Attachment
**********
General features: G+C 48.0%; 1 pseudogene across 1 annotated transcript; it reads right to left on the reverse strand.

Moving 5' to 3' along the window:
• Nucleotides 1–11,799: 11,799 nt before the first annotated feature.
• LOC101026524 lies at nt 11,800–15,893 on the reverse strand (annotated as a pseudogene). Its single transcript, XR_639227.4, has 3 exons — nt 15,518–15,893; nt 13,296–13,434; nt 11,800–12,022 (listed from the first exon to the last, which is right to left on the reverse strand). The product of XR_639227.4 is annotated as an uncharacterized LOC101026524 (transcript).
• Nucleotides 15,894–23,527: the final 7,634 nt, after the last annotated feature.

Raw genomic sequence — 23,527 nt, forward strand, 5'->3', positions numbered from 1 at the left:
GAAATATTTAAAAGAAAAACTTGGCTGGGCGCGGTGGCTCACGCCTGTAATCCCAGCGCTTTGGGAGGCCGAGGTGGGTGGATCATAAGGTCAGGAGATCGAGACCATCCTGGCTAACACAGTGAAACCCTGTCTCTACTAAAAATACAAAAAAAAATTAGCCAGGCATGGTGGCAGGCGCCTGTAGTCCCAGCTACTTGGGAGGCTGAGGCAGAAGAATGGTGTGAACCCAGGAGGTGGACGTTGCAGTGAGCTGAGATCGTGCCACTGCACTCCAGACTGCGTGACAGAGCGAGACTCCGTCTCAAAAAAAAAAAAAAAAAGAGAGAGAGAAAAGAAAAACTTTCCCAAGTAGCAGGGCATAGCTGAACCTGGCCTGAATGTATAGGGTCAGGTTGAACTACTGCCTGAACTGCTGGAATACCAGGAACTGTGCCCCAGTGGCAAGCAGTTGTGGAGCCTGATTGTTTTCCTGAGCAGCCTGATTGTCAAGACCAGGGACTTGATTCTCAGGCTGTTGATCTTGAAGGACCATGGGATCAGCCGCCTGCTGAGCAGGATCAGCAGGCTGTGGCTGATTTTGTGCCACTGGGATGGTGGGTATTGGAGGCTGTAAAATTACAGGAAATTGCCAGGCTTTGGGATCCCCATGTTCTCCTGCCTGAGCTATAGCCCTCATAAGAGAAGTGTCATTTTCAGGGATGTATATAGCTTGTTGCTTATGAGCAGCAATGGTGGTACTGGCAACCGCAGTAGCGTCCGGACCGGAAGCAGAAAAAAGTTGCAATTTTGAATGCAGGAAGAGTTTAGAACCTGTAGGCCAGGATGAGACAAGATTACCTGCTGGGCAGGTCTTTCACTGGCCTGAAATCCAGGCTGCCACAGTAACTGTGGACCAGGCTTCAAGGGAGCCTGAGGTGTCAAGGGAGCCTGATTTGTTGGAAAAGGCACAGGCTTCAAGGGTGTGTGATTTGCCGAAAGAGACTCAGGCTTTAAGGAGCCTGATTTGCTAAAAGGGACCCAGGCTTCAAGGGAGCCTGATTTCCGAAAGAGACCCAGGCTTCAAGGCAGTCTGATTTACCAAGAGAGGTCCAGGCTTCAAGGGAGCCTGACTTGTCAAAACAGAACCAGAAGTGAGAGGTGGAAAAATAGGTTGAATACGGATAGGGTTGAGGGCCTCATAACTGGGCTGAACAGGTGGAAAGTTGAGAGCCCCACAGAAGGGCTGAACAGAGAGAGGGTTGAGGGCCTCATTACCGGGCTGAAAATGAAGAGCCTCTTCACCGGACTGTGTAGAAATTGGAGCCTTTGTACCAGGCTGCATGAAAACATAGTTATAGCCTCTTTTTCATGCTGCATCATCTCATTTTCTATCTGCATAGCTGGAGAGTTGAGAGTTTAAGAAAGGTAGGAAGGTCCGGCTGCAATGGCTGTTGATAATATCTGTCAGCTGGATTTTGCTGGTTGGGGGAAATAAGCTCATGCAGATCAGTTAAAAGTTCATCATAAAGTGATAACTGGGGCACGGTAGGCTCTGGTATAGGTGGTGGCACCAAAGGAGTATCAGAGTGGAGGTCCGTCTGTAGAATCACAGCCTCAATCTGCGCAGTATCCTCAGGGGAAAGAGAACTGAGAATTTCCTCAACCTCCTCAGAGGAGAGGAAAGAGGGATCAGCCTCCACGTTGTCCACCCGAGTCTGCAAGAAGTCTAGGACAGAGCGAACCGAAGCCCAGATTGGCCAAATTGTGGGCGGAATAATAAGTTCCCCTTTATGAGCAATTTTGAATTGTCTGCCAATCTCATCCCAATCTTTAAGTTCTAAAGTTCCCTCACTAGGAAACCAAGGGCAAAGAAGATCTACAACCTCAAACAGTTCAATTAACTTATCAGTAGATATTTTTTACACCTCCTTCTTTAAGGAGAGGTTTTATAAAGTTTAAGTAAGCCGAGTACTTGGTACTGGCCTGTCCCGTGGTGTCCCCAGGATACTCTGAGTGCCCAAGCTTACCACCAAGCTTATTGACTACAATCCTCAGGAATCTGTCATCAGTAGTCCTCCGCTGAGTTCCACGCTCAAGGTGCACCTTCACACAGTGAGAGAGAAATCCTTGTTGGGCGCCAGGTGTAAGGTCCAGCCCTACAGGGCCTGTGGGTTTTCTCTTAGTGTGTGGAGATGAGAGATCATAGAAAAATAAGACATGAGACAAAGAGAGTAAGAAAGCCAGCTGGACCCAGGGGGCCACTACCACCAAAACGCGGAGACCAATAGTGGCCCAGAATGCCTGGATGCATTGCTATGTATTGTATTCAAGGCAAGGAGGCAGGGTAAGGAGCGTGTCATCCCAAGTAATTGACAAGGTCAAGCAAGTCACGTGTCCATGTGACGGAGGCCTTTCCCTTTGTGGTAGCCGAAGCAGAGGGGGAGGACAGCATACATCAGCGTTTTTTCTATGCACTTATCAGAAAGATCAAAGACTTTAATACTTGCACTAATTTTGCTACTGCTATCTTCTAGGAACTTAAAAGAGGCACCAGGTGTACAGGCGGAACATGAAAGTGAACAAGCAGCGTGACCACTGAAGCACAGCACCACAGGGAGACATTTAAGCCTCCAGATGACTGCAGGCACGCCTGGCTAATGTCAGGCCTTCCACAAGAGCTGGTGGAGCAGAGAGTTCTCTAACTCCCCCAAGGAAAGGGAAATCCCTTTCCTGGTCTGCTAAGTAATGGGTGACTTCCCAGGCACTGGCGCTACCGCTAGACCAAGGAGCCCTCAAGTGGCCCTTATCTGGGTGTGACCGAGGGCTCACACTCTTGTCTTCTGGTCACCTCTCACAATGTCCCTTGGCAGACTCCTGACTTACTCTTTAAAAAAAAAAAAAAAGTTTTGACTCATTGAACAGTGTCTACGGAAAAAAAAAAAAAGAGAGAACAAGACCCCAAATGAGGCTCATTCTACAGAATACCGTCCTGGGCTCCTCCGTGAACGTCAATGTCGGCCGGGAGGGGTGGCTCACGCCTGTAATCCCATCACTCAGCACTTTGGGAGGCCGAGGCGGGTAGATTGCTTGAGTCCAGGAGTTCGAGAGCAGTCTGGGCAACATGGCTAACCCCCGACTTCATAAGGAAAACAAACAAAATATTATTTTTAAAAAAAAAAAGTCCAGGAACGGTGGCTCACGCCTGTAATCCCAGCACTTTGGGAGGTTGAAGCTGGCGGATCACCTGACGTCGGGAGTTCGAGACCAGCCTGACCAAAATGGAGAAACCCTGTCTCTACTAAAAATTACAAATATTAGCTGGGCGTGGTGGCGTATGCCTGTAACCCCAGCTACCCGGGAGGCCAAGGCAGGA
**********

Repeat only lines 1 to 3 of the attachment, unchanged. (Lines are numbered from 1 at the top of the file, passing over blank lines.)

General features: G+C 48.0%; 1 pseudogene across 1 annotated transcript; it reads right to left on the reverse strand.

Moving 5' to 3' along the window:
• Nucleotides 1–11,799: 11,799 nt before the first annotated feature.